Introduction to Statistics Descriptive Statistics by q8a1ML

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									  Introduction to Statistics
       Descriptive Statistics

Statistics Terminology
Scales of Measurements
Measures of Central
Tendencies
Skewness
Measures of Variability
  Statistics: The Course
 Descriptive       Inferential
 Statistics         Statistics
Deals with         Deals with data
 describing data    collected from
 that has been      samples so one
 collected.         can generalize
                    to populations.
Populations vs Samples
 Population        Sample
A population       A sample is a
 consists of all    subset of a
 members of         population. It
 some specified     has the same
 group.             characteristics
                    as the
                    population.
Parameters vs Statistics
 Parameters          Statistic
A measure of a       A measure of a
 characteristic of    characteristic
 an entire            of a sample.
 population.
 Parameters vs Statistics
In research, we obtain information about
population parameters by using
information from samples that represent
the population.
We apply the laws of probability to the
data collected from the samples to
generalize to the population..
    Populations versus Samples
 Population – all the people or things
  involved in a particular study
 Sample – a subset of a population
 Samples are used to estimate the population
  value of some parameter.
 A population characteristic under study is a
  population parameter. It is estimated
  using a sample statistic.
      Measures of Central
         Tendencies
What is happening around the center of the
                  data?
 Mean: the arithmetic average
 Median: the point where 50% of the
 data is above and 50% is below
 Mode: occurs most frequently
              The Mode

 The value that occurs most frequently
 Is the simplest of the central tendencies.
 No computation is required.
 Very unstable information about the data
 Only average that can be used with
  nominal data.
             The Median

 The point at which 50% of the data is
  above and 50% is below
 Data is sorted and middle point is found.
 Is not sensitive to extreme scores.
 It is not appropriate to average median
  scores.
                  The Mean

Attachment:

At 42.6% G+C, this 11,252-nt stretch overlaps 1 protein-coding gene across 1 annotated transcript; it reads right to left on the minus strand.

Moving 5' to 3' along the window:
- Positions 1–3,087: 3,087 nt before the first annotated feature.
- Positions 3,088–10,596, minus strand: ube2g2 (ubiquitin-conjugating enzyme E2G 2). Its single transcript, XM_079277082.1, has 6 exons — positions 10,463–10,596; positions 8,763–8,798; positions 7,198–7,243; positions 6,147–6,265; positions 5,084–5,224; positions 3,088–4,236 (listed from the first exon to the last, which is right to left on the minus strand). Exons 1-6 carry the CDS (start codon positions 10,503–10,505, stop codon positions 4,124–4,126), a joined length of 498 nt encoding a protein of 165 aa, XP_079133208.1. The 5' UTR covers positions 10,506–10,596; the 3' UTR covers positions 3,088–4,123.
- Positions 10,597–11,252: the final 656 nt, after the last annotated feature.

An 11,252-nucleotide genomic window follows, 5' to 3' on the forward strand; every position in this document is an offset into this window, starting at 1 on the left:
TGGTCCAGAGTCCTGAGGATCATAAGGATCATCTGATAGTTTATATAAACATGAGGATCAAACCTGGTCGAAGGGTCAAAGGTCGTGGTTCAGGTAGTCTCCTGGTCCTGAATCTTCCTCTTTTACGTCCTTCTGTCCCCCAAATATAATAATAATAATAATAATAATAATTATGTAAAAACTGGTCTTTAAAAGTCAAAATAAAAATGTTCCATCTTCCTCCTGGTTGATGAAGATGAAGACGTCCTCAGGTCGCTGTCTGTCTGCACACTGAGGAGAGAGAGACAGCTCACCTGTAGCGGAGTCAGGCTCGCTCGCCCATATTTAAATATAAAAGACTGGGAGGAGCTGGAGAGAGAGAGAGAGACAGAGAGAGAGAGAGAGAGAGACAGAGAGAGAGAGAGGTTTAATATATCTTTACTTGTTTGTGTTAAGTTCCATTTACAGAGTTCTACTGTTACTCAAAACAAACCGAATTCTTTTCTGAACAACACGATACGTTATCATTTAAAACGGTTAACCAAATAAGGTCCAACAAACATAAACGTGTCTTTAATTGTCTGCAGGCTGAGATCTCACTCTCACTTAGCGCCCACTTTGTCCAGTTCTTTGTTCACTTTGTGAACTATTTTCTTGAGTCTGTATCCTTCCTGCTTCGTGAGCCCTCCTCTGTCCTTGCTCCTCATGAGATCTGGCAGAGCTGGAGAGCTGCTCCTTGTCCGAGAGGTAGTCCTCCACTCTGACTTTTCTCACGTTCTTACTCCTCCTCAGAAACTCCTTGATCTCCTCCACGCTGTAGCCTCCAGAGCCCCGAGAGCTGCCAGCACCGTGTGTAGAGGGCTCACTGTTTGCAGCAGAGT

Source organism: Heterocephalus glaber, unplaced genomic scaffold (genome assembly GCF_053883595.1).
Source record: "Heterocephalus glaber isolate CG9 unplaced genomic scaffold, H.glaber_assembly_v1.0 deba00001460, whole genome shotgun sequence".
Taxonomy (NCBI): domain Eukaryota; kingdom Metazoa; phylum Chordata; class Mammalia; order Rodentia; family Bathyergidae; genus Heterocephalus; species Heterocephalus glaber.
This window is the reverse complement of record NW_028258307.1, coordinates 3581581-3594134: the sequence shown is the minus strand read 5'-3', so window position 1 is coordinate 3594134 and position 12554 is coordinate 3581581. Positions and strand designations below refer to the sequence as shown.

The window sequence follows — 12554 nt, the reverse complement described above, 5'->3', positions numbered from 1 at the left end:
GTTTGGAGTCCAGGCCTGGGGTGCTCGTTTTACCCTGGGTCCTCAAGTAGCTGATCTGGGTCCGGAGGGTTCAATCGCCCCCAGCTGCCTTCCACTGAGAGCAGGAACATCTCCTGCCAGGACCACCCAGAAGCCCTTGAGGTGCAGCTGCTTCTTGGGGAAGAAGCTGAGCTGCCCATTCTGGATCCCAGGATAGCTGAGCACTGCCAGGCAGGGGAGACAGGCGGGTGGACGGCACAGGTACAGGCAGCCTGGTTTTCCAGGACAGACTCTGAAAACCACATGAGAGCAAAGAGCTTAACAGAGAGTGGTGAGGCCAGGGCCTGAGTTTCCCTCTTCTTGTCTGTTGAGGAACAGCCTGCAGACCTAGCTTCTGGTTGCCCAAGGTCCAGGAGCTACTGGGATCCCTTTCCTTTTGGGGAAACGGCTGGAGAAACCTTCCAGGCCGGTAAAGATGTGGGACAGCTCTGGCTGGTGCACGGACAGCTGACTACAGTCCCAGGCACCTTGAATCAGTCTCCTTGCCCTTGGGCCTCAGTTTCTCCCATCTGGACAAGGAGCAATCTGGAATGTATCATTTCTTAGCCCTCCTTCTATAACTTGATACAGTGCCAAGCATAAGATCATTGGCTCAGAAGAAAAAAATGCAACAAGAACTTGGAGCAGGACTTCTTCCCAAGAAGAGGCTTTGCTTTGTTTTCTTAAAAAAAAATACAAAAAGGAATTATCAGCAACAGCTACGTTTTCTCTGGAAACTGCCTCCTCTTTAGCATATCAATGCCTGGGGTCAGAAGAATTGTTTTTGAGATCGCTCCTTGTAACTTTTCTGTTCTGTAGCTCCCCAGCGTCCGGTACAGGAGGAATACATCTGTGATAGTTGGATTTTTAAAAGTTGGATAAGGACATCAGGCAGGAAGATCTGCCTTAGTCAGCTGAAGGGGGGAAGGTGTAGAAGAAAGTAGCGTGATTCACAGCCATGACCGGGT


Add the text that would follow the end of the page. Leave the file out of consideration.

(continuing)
   The arithmetic average
   Add the values (data) and divide by the
    number of values
   Takes into account the value of every data
    point.
   Is considered the most stable central tendency.
     Measures of Variability

 Variabilitymeasures describe the
 distribution of the data.
 Examples:
    Range
    Standard Deviation
              The Range

 Simplest measure of variability
 (Highest value minus the lowest value)
  plus 1
 Unreliable because it is based on only two
  values
    The Standard Deviation

 Very useful measure of variability
 Shows the difference between a raw score
  and the mean of a set of data.
 All the data is included in its
  computation.
              Skewness
 Describes visually the distribution of
                the data.
Examples:
 Symmetrical distribution: two halves
 of data are mirror images.
 Skewed distribution: Data is pulled
 by extreme scores to the left or right.
Symmetrical Distribution
6
5
4
3
2
1
0
    1   2   3   4   5   6   7
       Skewed Distributions
        Hint: The tail points to the skew.

Negatively Skewed           6
                            5
                            4

Median right of mean        3
                            2
                            1
                            0
More high scores                1   2   3       4       5       6       7




                            6
                            5

Positively Skewed           4
                            3
                            2

Median left of mean         1
                            0
                                1   2   3   4       5       6       7

More low scores
The End

								
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